November Thanks – The Impact of Teachers

Thankful for TeachersNow that it’s November, it’s tough for those of us in the States to not think about Thanksgiving and all that holiday will bring. It’s also a good time to think about the things we are thankful for, not just the fantabulous feast we will enjoy with family and friends. As I listened to my granddaughter talk about her favorite teachers this year in middle school, it made me think of the teachers in my past that were my favorites or for whom I was thankful. Would my favorite be dreamy Mr. Gass, my high school geometry teacher? Think clean cut, farm-work-muscled, soulful eyed….let’s just say I never skipped missed his class! What about Ms. Aberlich –  all 5 feet of intensity, tough as nails, knows her stuff backwards forwards, sideways and upside down self!!! She taught me the mechanics of writing in a way that I wish everyone in the world had been taught!

It really is no contest though. As the teacher I would most like to thank for all she taught me about myself, about the subject and about people, I have to chose Ms. Tharpe. She taught English and I had her for Shakespeare I and II. She was tough. She would kick you out of her class for attitude or lack of participation or not being prepared, but she always gave you a clean slate when you returned. She had her favorites too, and I worked so hard in her class to prove myself worthy of ‘favored’ status. My papers and projects reflected many many hours of time and thought at a level I didn’t work at for other classes. I needlepointed a canvas of ‘What Fools These Mortals Be’ to accompany my paper on Shakespeares’s fools. WAY impressive – I couldn’t wait to get her feedback. I learned that I was capable of creative thought, careful research, and hard work. I learned I had something to say and that saying it was important.

Her classes included field trips to Stratford, ONT for live Shakespeare performances. I’m not gonna lie, those field trips were what originally sold me on signing up for her class. El and I worked VERY creatively to get as much ‘unauthorized activity’ (aka – everything we weren’t supposed to be doing) in during those trips. Ms. Tharpe won me over though. She was unconventional in the way you knew she felt she was cool and cute and popular in her seriously overweight figure, mousy brown too thin hair styled in the fashionable Farrah Fawcett haircut of the day. And you know something, she was cool and cute and popular without any of the physical attributes so highly touted in high school! That was another valuable lesson for all of us.

Thank you Ms. Tharpe. – M

Please share your favorite teacher with us – the one for whom you are most thankful.



  1. those were the days when teachers took us places that meant something! Mine was my Modern European History teacher in High School- she would tell us interesting facts about people +she gave us essays not multiple choice!!! I could sell myself for a grade-lol:-) The others were every science teacher I ever had for they were ALL good:-) I also liked going to the opera when I was 15-priceless….Farrah Fawcett hair-boy that really pegs us in history!

  2. also…I can see why Pauline loves your blog-you have an ease with telling a story:-)you would be labeled “gifted” today!

    1. Thanks Robbie – so glad Pauline has led you to us. We do love Pauline and all the others that send us great bloggers!!!

      Sounds like you had some great teachers. History and Science, those are great subjects that at first glance you wouldn’t necessarily see connected but they are so intertwined! Can’t tell a good story without a little of each 🙂 – M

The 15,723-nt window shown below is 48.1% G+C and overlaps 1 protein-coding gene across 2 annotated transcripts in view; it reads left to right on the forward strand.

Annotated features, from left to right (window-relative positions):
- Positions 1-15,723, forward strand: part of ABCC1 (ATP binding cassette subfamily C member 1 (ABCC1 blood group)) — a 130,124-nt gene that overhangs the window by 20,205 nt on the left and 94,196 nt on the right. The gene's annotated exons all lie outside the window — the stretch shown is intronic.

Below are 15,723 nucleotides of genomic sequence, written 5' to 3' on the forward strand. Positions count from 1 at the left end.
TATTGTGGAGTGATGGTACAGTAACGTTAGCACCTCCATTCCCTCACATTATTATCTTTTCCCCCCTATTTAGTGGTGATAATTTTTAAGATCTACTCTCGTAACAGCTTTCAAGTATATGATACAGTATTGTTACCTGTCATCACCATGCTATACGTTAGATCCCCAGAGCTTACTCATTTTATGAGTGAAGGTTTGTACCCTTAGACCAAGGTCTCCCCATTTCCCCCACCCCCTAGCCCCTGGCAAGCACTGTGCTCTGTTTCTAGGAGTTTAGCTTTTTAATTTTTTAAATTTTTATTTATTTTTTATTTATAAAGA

3. Wow, M, you put a whole new spin on Ms. Tharpe for me! I took her classes, too, and I was never a favorite that I can recall. (I do recall she expected my brothers to live up to the reputation El and I established, but of course they could not!) Your physical description is spot on, and while my memories of her are more character-related than education-related, I can’t help wonder if she planted some seeds in me that I’m unaware of. I guess I’ll have to think on that.

    The teacher I will always remember was my biology teacher, who at the time was Mrs. Roberts (later Ms. Baugh.) I liked her class, but what set her apart for me was that she always acted like she cared about me and my teen-aged crises. She listened. That’s priceless.

    1. I can see her spinning Natine – hair flying, arms flung :)))!!! My siblings had tough time living up to my reputation too (both for the good things and the bad).

      I remember Ms. Baugh but I never had her as a teacher. It really is amazing the impact a teacher can have on us while we are growing up. I can remember several that were life-savers for me and my girls.

      Thank you Natine for teaching, thereby touching lives and making an impact!!! – M

  4. Well, I’ll have to go with the farm-work-muscled, clean cut, soulful eyed Bill Gass. What a perfect description of him. I choose him as my favorite, not for academics, but because he was my friend. He was supportive and I could talk with him about many things. In reflecting on our relationship, years later, I realized that he was the big brother that I didn’t have and I have remained grateful for that all this time.

    A few years back I got the opportunity to speak to him and found out things that I didn’t know, or didn’t remember….such as…his strong Christian faith, his long term commitment to his family – wife and sons, and that he and his wife started a mission in South America and had been building schools there.

    I always knew he was a good guy, but in the naïveté of youth, didn’t realize how deeply that went. He will always hold a special place in my heart and memories. Thanks, Bill, for your friendship and kindnesses. A special gift for me.

    1. Annette – thank you for the inside scoop!! Thrilled to know I didn’t just fall for another pretty face!!! I knew there was a reason I remembered him after all these years. I couldn’t prove a theorem to save my life these days but I am thankful to know what a special man Mr. Gass truly is! – M